New Requirements of This AD

Repetitive Tests and One-Time Inspection

(d) For airplanes on which an overwing heater blanket system was installed without installation of a heater protection panel (HPP) or an equipment protection device (EPD) prior to the effective date of this AD: Within 60 days after the effective date of this AD, accomplish the actions specified in paragraph (d)(1) or (d)(2) of this AD, as applicable.

(1) For airplanes on which the overwing heater blanket system was installed in accordance with McDonnell Douglas Service Bulletin MD80-30-071, Revision 02, dated February 6, 1996; or McDonnell Douglas Service Bulletin MD80-30-078, Revision 01, dated April 8, 1997: Accomplish paragraphs (d)(1)(i) and (d)(1)(ii) of this AD.

(i) Remove secondary access covers, and perform a one-time detailed visual inspection to detect discrepancies (mechanical damage or punctures in the upper skin of the blanket, prying damage on the panel, and fuel leakage) of the overwing heater blanket, in accordance with McDonnell Douglas Alert Service Bulletin MD80-30A087, dated September 22, 1997. And,

(ii) Accomplish paragraph (d)(1)(ii)(A) or (d)(1)(ii)(B) of this AD.

(A) Perform dielectric withstanding voltage and resistance tests in accordance with McDonnell Douglas Alert Service Bulletin MD80-30A087, dated September 22, 1997. Repeat the tests thereafter at intervals not to exceed 150 days, until installation of an HPP in accordance with paragraph (f)(1)(i) or (f)(1)(ii) of this AD, as applicable.

(B) Deactivate the overwing heater blanket system until accomplishment of dielectric withstanding voltage and resistance tests specified in paragraph (d)(1)(ii)(A). If the overwing heater blanket system is deactivated as provided by this paragraph, continue to accomplish the requirements of paragraphs (a), (b), and (c) of this AD.

Note 2:

For the purposes of this AD, a detailed visual inspection is defined as: “An intensive visual examination of a specific structural area, system, installation, or assembly to detect damage, failure, or irregularity. Available lighting is normally supplemented with a direct source of good lighting at intensity deemed appropriate by the inspector. Inspection aids such as mirror, magnifying lenses, etc., may be used. Surface Start Printed Page 31123cleaning and elaborate access procedures may be required.”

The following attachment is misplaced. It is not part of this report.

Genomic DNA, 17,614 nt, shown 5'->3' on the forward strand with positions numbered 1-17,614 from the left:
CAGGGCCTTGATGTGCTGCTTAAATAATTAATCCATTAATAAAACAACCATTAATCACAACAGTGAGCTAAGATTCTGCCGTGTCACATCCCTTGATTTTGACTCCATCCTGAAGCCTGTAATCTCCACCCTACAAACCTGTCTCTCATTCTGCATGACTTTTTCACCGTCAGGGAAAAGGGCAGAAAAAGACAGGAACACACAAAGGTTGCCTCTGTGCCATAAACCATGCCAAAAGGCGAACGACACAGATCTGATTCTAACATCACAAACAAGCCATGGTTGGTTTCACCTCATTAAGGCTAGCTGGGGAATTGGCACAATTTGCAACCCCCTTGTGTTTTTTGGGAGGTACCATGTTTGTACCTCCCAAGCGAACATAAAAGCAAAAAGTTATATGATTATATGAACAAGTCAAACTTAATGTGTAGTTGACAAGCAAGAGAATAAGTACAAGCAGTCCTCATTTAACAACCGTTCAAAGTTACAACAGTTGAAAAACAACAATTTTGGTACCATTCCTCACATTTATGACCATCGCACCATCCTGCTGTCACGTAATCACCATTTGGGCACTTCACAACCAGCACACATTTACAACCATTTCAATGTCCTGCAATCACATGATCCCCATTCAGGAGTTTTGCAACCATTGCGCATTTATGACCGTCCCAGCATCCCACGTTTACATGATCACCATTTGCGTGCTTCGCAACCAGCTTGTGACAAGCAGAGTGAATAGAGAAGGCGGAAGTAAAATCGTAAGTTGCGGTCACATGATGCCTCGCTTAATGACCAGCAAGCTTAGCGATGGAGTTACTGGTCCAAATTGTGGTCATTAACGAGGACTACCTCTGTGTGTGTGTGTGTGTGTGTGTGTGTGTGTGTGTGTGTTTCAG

(2) For airplanes on which the overwing heater blanket system was installed in accordance with TDG Aerospace, Inc., STC SA6042NM: Accomplish paragraphs (d)(2)(i) and (d)(2)(ii) of this AD.

(i) Remove secondary access covers, and perform a one-time detailed visual inspection to detect discrepancies (mechanical damage or punctures in the upper skin of the blanket, prying damage on the panel, and fuel leakage) of the overwing heater blanket, in accordance with McDonnell Douglas Alert Service Bulletin MD80-30A087, dated September 22, 1997. And,

(ii) Accomplish paragraph (d)(2)(ii)(A) or (d)(2)(ii)(B) of this AD.

(A) Perform dielectric withstanding voltage and resistance tests in accordance with McDonnell Douglas Alert Service Bulletin MD80-30A087, dated September 22, 1997. Repeat the tests thereafter at intervals not to exceed 150 days, until installation of an EPD in accordance with paragraph (f)(2)(i) of this AD.

(B) Deactivate overwing heater blanket system until accomplishment of dielectric withstanding voltage and resistance tests specified in paragraph (d)(2)(ii)(A). If the overwing heater blanket system is deactivated as provided by this paragraph, continue to accomplish the requirements of paragraphs (a), (b), and (c) of this AD.

Corrective Action

(e) If any discrepancy is detected during any inspection or test performed in accordance with paragraph (d) of this AD, prior to further flight, repair or replace the affected heater blanket, in accordance with McDonnell Douglas Alert Service Bulletin MD80-30A087, dated September 22, 1997; except as provided in paragraph (h) of this AD.

Note 3:

McDonnell Douglas Alert Service Bulletin MD80-30A087, dated September 22, 1997, references TDG Aerospace Document E95-451, Revision B, dated January 31, 1996, as an additional source of service information for accomplishment of repair or replacement of the overwing heater blanket.

Installation of Overwing Heater Blanket or Primary Upper Wing Ice Detection System

(f) Within 3 years after the effective date of this AD, do the requirements of either paragraph (f)(1) or (f)(2) of this AD.

(1) Do the actions specified in paragraph (f)(1)(i) or (f)(1)(ii) of this AD, as applicable.

(i) For airplanes listed in Group 1 in McDonnell Douglas Service Bulletin MD80-30-090, dated October 19, 1999: Install an overwing heater blanket system in accordance with McDonnell Douglas Service Bulletin MD80-30-071, Revision 02, dated February 6, 1996; and modify and reidentify the existing HPP in accordance with McDonnell Douglas Service Bulletin MD80-30-090. Modification of the existing HPP in accordance with this paragraph constitutes terminating action for the repetitive inspections required by (d)(1)(ii)(A) of this AD.